Independence for China’s new super graft-buster ‘impossible’, Communist Party watchdog officials say
Senior mainland graft-busters insist new national supervision commission could not be realised without the leadership of the party
The authority of a new overarching Chinese anti-corruption super agency will be on par with other state institutions, senior anti-graft officials said on Monday, but independence from the Communist Party was out of the question.
The remarks came a day after the Central Commission for Discipline Inspection – the party’s anti-graft watchdog – made setting up the new national supervision commission one of its top priorities this year.
The new commission will integrate various government and prosecutorial anti-corruption departments into the CCDI, which is a party organ. The new body will be empowered to cover all public office bearers and civil servants.
CCDI deputy chief Wu Yuliang said on Monday that any idea of setting up an anti-corruption agency without the party’s leadership was impossible.
“It is like my feet are bigger than yours, and you propose cutting my feet so I could fit your shoes. It would be the same as taking my life. It would be impossible,” Wu said, citing a Chinese idiom.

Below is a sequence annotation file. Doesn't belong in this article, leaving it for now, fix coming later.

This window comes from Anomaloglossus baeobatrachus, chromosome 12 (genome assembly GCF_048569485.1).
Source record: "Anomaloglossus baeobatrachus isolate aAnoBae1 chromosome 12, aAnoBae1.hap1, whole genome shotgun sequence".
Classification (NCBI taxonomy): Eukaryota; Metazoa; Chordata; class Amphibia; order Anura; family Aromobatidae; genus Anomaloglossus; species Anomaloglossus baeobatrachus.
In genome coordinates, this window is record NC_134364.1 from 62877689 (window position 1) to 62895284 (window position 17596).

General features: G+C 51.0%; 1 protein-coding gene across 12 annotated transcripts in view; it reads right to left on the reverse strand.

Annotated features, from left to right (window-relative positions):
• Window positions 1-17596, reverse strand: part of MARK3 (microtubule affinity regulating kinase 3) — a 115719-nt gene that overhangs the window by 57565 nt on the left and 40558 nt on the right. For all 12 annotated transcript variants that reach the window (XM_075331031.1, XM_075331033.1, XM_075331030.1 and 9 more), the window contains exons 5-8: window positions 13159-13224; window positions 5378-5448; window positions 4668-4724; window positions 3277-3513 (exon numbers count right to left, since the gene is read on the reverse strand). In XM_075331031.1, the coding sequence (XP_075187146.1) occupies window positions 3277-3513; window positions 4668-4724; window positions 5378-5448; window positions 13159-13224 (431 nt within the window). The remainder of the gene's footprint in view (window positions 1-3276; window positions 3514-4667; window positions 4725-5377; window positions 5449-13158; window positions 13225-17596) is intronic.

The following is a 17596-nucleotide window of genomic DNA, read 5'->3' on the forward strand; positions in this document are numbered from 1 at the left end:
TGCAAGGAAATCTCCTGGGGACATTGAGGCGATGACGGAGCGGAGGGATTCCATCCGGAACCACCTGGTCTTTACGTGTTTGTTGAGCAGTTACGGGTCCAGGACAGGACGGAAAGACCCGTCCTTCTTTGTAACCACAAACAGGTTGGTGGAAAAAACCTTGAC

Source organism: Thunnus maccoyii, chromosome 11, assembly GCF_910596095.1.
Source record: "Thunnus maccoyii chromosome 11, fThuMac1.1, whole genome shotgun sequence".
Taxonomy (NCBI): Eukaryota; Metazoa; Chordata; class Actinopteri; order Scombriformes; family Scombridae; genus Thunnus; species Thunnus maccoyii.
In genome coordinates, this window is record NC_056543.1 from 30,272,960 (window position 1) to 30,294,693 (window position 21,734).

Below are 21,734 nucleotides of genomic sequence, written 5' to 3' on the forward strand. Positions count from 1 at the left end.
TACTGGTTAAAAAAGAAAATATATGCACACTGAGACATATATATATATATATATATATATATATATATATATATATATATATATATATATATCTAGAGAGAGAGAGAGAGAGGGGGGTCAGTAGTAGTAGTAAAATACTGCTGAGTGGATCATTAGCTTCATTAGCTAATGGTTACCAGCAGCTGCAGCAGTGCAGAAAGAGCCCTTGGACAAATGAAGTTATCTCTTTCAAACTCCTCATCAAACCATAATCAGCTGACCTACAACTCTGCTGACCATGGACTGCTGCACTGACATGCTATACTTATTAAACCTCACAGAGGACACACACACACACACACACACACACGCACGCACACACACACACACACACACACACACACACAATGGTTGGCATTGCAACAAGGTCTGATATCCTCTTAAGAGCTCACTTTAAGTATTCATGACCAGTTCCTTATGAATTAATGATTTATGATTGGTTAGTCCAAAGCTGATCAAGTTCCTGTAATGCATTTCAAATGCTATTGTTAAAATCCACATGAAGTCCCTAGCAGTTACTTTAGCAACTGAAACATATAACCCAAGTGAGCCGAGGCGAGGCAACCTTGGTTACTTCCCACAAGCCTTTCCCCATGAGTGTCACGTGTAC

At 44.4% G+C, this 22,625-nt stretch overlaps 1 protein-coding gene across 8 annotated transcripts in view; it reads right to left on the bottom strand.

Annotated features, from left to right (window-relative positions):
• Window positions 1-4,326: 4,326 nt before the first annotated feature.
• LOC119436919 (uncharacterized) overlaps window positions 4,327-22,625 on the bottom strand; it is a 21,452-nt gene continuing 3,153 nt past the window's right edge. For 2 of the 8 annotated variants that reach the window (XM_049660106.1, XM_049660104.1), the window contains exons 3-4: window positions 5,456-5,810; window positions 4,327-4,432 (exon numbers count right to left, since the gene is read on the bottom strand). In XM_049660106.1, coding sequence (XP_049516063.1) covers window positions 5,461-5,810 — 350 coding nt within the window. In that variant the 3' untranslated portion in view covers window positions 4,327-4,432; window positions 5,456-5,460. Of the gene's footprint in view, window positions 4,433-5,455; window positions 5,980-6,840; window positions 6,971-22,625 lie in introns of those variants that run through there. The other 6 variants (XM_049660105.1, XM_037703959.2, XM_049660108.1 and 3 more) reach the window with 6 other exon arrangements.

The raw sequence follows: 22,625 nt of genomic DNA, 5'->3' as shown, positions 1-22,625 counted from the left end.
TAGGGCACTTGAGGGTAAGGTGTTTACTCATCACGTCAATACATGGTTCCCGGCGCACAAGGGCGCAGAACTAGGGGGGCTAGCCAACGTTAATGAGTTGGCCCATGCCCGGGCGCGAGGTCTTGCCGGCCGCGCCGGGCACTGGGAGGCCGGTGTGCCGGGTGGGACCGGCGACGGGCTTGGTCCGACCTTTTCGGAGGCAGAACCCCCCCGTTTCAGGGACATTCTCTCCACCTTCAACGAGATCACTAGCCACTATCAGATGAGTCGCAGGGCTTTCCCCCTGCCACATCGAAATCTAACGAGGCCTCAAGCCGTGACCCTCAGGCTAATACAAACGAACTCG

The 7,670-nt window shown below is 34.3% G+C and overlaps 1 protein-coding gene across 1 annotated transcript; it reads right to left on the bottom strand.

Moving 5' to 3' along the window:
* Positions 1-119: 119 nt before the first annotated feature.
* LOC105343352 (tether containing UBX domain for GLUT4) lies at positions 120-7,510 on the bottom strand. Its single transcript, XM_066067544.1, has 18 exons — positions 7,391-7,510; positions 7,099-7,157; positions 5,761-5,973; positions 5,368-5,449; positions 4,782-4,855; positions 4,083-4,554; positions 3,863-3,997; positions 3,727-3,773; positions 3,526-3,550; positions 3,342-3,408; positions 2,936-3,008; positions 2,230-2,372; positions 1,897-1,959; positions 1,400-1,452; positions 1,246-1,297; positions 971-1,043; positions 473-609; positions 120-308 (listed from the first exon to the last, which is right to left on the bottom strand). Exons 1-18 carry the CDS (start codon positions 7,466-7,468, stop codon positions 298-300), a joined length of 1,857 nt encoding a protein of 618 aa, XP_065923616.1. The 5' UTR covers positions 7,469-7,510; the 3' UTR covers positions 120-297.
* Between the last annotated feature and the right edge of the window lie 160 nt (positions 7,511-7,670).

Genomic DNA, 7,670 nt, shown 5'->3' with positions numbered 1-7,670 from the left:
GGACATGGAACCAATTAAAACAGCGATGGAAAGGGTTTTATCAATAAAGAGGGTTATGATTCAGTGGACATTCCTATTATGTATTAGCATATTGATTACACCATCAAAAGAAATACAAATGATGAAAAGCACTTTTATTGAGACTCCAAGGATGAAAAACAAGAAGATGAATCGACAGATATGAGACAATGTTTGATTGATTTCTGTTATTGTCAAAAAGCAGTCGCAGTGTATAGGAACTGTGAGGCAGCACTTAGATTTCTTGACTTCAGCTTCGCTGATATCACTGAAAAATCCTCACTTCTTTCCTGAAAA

The CCDI also said at the end of a key three-day meeting on Sunday that one its tasks for this year was to push for national legislation for the new commission.
The concept was to be tested in three pilot areas – Beijing, Zhejiang and Shanxi – with members of these provincial commissions to be selected by the end of this month, state media reported last week. Late last month, the party’s top echelon also called for a road map and timetable for the reform, suggesting the body would be formed soon.
As with the executive government, the appointments to the provincial commissions would be made by provincial legislatures, and thus could be held accountable by those bodies.
They will also merge a handful of government departments tasked with fighting and preventing corruption.
But the new agency would share the same offices and largely the same personnel as the CCDI, deputy supervision minister Xiao Pei said.
Xiao also said the new agency would oversee civil servants and other personnel with public authority, from school staff to legislative employees.
Zhu Jiangnan, an expert on Chinese politics at the University of Hong Kong, said the overhaul would give the already powerful CCDI more power.
“The new supervision commission is essentially a way to further strengthen the CCDI, because the supervision commission will work with the CCDI, and the former anti-graft bureau under the procuratorate will move to the supervision commission,” Zhu said.
Dan Hough, an expert on corruption with the University of Sussex, in Britain, said anti-graft departments still needed more independence.